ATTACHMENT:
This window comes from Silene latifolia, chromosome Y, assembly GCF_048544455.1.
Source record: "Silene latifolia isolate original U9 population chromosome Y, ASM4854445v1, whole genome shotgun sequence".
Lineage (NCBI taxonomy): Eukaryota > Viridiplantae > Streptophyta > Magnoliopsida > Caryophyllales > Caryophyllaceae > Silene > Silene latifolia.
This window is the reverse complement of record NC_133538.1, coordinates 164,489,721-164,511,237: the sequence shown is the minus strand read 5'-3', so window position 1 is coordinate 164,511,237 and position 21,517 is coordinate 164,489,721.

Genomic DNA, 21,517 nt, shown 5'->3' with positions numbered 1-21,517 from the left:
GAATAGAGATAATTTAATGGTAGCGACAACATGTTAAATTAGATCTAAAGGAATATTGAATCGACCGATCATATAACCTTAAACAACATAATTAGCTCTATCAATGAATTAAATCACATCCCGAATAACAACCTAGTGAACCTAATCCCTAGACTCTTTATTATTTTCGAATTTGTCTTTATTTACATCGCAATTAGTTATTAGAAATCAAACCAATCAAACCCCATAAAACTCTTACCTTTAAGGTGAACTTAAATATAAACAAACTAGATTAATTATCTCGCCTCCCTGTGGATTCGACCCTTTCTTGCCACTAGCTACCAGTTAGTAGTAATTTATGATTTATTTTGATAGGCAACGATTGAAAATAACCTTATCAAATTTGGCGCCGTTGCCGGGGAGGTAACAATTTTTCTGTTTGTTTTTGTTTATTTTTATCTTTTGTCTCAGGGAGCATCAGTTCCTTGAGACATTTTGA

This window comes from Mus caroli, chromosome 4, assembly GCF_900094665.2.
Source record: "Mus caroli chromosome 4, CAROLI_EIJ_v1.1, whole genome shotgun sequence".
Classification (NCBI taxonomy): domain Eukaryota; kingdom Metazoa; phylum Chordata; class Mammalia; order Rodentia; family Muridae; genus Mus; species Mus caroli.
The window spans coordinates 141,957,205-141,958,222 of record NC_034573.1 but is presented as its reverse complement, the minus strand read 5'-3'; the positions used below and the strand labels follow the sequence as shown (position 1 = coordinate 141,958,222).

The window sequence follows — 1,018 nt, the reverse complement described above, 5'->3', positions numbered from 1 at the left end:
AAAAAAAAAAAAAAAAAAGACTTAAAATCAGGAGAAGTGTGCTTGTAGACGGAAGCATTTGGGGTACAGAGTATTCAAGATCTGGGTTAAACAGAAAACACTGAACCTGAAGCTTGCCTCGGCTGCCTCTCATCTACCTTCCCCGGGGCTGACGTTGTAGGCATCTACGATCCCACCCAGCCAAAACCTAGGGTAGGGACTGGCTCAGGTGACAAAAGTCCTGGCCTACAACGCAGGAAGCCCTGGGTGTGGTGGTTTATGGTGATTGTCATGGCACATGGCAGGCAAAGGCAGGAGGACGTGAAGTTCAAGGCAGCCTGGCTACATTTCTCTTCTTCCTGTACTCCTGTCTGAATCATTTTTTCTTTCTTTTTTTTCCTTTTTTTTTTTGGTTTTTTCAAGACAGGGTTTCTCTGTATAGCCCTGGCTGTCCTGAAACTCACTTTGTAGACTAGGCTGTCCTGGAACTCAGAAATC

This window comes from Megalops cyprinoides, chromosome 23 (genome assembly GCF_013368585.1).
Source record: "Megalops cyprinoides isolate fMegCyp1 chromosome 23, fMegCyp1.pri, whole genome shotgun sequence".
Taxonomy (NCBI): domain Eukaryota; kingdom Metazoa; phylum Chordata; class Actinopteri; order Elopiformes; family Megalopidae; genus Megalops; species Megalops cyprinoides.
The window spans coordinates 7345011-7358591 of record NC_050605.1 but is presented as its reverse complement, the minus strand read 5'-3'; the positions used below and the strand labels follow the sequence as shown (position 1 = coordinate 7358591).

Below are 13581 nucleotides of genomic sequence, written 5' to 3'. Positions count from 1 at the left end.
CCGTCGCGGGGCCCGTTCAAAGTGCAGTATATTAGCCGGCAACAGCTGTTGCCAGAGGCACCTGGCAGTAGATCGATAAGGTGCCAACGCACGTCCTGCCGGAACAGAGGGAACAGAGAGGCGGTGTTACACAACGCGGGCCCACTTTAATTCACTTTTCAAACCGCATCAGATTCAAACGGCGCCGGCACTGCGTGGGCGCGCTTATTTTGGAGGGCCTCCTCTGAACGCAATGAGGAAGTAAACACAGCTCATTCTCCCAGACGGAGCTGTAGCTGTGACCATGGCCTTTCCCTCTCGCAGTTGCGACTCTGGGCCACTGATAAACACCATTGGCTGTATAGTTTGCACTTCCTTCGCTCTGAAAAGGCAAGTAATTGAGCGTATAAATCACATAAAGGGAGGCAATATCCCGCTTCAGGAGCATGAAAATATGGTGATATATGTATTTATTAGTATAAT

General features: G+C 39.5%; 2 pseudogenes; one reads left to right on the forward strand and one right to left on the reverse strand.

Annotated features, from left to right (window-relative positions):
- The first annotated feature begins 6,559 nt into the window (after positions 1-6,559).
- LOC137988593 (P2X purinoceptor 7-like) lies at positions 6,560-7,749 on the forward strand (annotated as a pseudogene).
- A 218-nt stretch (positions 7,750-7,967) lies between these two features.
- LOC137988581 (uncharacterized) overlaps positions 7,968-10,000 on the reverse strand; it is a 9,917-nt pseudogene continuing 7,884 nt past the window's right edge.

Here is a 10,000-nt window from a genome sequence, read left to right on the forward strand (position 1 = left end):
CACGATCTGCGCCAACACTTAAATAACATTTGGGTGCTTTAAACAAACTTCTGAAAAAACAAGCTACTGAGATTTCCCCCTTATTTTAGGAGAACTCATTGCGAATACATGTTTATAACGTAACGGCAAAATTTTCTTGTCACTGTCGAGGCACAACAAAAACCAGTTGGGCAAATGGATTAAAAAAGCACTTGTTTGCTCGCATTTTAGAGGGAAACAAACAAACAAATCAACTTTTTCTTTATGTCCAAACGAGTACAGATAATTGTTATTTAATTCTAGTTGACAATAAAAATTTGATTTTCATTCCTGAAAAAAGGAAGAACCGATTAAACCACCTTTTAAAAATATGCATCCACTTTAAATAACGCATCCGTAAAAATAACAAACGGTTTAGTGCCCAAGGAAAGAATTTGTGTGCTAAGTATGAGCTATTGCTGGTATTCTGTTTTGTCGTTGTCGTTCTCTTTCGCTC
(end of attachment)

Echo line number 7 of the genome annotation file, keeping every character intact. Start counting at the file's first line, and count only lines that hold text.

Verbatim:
This window comes from Mus caroli, chromosome 4, assembly GCF_900094665.2.